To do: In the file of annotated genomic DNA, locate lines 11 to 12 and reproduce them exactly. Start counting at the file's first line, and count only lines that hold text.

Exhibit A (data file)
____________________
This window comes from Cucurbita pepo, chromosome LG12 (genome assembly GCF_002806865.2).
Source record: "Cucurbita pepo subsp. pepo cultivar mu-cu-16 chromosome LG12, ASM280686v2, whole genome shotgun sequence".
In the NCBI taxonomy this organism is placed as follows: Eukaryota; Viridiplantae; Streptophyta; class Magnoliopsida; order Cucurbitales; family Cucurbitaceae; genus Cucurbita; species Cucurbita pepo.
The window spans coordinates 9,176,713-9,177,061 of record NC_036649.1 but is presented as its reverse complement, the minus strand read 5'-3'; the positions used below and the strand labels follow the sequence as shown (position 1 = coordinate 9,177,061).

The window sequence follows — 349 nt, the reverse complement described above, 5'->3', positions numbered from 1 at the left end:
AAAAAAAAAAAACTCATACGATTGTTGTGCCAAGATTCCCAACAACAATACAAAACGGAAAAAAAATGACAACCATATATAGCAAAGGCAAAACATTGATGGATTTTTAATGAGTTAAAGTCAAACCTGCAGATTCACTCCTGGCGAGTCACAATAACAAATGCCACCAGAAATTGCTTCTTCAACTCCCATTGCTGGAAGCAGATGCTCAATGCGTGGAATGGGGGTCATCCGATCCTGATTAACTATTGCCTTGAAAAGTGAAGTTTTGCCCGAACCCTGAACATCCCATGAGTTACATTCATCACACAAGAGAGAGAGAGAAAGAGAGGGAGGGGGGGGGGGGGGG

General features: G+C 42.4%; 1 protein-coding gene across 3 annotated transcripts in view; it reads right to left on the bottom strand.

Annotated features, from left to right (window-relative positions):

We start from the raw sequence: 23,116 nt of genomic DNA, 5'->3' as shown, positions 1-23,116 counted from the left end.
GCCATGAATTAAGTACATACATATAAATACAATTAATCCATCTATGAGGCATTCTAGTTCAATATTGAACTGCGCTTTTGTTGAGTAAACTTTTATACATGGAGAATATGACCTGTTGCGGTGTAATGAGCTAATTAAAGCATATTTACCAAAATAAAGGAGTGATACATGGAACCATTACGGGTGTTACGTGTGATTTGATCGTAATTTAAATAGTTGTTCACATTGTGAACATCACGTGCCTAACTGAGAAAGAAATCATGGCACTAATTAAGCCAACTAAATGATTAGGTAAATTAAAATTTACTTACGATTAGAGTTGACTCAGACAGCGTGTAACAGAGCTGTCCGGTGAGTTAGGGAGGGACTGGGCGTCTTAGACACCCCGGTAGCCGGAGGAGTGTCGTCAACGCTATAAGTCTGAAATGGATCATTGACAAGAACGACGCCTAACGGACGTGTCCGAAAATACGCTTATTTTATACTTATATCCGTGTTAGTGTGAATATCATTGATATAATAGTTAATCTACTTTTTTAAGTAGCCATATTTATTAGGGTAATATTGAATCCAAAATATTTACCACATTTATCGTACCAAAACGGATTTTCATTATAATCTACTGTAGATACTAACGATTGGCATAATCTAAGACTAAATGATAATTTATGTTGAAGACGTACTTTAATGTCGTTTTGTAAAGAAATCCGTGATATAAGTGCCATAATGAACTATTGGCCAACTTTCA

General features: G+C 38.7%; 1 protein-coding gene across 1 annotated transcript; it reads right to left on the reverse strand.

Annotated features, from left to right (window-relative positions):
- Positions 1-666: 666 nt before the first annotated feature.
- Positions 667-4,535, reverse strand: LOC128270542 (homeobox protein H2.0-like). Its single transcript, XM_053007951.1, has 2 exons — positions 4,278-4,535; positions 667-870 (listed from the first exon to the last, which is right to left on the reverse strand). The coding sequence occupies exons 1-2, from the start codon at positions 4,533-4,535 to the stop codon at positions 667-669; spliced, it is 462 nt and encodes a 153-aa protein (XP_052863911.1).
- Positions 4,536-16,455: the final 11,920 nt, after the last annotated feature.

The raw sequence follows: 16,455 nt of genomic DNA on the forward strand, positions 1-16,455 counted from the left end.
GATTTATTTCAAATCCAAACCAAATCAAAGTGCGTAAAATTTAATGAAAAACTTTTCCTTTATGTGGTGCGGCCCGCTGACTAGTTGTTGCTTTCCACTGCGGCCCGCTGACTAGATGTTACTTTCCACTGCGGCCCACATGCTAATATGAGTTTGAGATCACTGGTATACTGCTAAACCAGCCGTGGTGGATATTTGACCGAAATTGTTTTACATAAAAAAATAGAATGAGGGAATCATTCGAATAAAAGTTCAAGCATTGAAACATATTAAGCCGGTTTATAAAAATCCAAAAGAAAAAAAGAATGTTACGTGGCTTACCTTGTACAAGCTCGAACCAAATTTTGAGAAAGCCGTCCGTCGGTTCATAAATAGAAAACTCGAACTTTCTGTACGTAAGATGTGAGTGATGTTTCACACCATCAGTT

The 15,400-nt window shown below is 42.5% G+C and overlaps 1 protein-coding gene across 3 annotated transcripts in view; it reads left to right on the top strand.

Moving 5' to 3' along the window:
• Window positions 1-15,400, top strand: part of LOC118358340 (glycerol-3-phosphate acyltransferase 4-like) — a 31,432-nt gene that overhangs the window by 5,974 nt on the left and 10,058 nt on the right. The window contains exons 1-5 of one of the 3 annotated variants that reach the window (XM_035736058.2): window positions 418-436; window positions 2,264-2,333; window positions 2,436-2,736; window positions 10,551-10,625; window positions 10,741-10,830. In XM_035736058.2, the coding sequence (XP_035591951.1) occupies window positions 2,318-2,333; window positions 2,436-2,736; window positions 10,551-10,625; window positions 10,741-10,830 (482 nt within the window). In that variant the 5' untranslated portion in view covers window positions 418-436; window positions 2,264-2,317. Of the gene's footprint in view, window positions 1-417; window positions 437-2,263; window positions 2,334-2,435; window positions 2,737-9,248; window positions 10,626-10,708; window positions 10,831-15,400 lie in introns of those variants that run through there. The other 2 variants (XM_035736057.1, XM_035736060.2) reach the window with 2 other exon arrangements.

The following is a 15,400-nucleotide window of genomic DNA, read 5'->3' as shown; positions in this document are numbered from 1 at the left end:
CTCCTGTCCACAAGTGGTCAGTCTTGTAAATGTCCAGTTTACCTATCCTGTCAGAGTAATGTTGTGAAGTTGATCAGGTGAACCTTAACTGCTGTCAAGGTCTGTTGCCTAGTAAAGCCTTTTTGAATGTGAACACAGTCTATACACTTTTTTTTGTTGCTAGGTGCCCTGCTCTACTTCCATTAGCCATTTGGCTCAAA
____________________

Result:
General features: G+C 38.7%; 1 protein-coding gene across 1 annotated transcript; it reads right to left on the reverse strand.

Annotated features, from left to right (window-relative positions):